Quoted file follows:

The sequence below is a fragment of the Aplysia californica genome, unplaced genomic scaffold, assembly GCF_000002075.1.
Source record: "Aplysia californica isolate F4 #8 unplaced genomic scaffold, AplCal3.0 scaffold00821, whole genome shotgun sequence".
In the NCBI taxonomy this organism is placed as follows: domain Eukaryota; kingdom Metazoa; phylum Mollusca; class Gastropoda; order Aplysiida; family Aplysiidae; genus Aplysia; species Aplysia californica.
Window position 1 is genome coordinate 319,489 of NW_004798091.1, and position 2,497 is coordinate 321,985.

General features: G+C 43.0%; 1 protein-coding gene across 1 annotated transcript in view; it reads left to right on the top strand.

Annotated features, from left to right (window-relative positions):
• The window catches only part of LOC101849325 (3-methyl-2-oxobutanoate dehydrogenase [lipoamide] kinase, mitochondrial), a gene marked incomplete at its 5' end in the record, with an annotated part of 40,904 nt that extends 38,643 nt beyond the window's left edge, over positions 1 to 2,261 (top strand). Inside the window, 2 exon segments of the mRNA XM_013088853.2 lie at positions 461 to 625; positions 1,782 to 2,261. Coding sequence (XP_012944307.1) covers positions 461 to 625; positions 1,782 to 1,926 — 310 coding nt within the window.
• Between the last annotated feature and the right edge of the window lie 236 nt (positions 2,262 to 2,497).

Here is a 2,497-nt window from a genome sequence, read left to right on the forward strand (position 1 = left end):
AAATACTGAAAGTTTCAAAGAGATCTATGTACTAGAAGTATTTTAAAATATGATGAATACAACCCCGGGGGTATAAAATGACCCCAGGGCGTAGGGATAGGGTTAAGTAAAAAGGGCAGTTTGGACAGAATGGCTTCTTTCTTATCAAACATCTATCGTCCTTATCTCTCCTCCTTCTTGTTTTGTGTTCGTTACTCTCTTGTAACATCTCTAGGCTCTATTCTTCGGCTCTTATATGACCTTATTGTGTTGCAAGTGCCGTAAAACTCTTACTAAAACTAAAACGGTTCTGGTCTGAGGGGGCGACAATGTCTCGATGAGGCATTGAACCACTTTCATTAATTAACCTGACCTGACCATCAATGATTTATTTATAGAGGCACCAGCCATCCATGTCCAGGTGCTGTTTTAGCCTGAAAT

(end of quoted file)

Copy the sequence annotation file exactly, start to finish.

The sequence below is a fragment of the Aplysia californica genome, unplaced genomic scaffold, assembly GCF_000002075.1.
Source record: "Aplysia californica isolate F4 #8 unplaced genomic scaffold, AplCal3.0 scaffold00821, whole genome shotgun sequence".
In the NCBI taxonomy this organism is placed as follows: domain Eukaryota; kingdom Metazoa; phylum Mollusca; class Gastropoda; order Aplysiida; family Aplysiidae; genus Aplysia; species Aplysia californica.
Window position 1 is genome coordinate 319,489 of NW_004798091.1, and position 2,497 is coordinate 321,985.

General features: G+C 43.0%; 1 protein-coding gene across 1 annotated transcript in view; it reads left to right on the top strand.

Annotated features, from left to right (window-relative positions):
• The window catches only part of LOC101849325 (3-methyl-2-oxobutanoate dehydrogenase [lipoamide] kinase, mitochondrial), a gene marked incomplete at its 5' end in the record, with an annotated part of 40,904 nt that extends 38,643 nt beyond the window's left edge, over positions 1 to 2,261 (top strand). Inside the window, 2 exon segments of the mRNA XM_013088853.2 lie at positions 461 to 625; positions 1,782 to 2,261. Coding sequence (XP_012944307.1) covers positions 461 to 625; positions 1,782 to 1,926 — 310 coding nt within the window.
• Between the last annotated feature and the right edge of the window lie 236 nt (positions 2,262 to 2,497).

Here is a 2,497-nt window from a genome sequence, read left to right on the forward strand (position 1 = left end):
AAATACTGAAAGTTTCAAAGAGATCTATGTACTAGAAGTATTTTAAAATATGATGAATACAACCCCGGGGGTATAAAATGACCCCAGGGCGTAGGGATAGGGTTAAGTAAAAAGGGCAGTTTGGACAGAATGGCTTCTTTCTTATCAAACATCTATCGTCCTTATCTCTCCTCCTTCTTGTTTTGTGTTCGTTACTCTCTTGTAACATCTCTAGGCTCTATTCTTCGGCTCTTATATGACCTTATTGTGTTGCAAGTGCCGTAAAACTCTTACTAAAACTAAAACGGTTCTGGTCTGAGGGGGCGACAATGTCTCGATGAGGCATTGAACCACTTTCATTAATTAACCTGACCTGACCATCAATGATTTATTTATAGAGGCACCAGCCATCCATGTCCAGGTGCTGTTTTAGCCTGAAAT